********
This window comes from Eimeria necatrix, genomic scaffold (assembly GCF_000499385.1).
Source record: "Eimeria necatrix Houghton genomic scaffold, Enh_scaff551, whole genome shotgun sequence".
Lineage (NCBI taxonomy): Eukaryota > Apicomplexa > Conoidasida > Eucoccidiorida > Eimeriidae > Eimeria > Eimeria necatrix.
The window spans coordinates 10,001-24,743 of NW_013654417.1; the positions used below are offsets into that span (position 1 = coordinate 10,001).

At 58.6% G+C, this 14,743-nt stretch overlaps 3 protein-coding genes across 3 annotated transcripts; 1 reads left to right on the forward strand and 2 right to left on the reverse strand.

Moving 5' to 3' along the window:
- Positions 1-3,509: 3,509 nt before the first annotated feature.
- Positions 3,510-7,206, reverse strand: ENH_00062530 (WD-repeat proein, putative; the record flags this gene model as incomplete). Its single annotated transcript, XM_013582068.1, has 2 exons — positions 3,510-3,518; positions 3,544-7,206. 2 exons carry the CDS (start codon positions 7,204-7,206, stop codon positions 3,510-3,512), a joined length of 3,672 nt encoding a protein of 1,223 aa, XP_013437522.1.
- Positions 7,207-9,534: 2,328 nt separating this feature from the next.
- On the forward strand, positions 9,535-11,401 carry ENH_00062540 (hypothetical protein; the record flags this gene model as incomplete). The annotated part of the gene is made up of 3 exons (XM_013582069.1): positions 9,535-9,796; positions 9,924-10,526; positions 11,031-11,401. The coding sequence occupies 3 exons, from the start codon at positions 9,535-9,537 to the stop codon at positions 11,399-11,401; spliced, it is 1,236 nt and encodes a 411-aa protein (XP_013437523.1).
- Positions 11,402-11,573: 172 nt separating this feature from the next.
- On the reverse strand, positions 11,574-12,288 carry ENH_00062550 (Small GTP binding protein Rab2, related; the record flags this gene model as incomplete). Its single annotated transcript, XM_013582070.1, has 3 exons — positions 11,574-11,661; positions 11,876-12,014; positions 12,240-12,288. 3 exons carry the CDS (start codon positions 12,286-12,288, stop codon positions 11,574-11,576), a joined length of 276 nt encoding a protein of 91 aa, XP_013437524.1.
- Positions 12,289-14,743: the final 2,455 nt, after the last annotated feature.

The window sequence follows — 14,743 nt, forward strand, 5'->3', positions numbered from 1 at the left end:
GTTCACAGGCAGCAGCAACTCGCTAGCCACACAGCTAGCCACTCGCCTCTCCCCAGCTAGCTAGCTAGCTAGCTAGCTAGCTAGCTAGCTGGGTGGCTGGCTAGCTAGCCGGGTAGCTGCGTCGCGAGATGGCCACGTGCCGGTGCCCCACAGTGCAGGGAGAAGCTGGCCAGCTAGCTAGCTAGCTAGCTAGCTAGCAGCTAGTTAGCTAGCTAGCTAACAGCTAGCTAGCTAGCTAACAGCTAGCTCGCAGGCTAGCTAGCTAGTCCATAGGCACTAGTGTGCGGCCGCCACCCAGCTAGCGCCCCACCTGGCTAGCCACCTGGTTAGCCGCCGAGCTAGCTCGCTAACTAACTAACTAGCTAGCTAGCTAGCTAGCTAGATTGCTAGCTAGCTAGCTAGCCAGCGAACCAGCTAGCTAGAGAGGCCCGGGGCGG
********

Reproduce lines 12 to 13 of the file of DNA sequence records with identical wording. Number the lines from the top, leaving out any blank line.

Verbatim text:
- On the reverse strand, positions 11,574-12,288 carry ENH_00062550 (Small GTP binding protein Rab2, related; the record flags this gene model as incomplete). Its single annotated transcript, XM_013582070.1, has 3 exons — positions 11,574-11,661; positions 11,876-12,014; positions 12,240-12,288. 3 exons carry the CDS (start codon positions 12,286-12,288, stop codon positions 11,574-11,576), a joined length of 276 nt encoding a protein of 91 aa, XP_013437524.1.
- Positions 12,289-14,743: the final 2,455 nt, after the last annotated feature.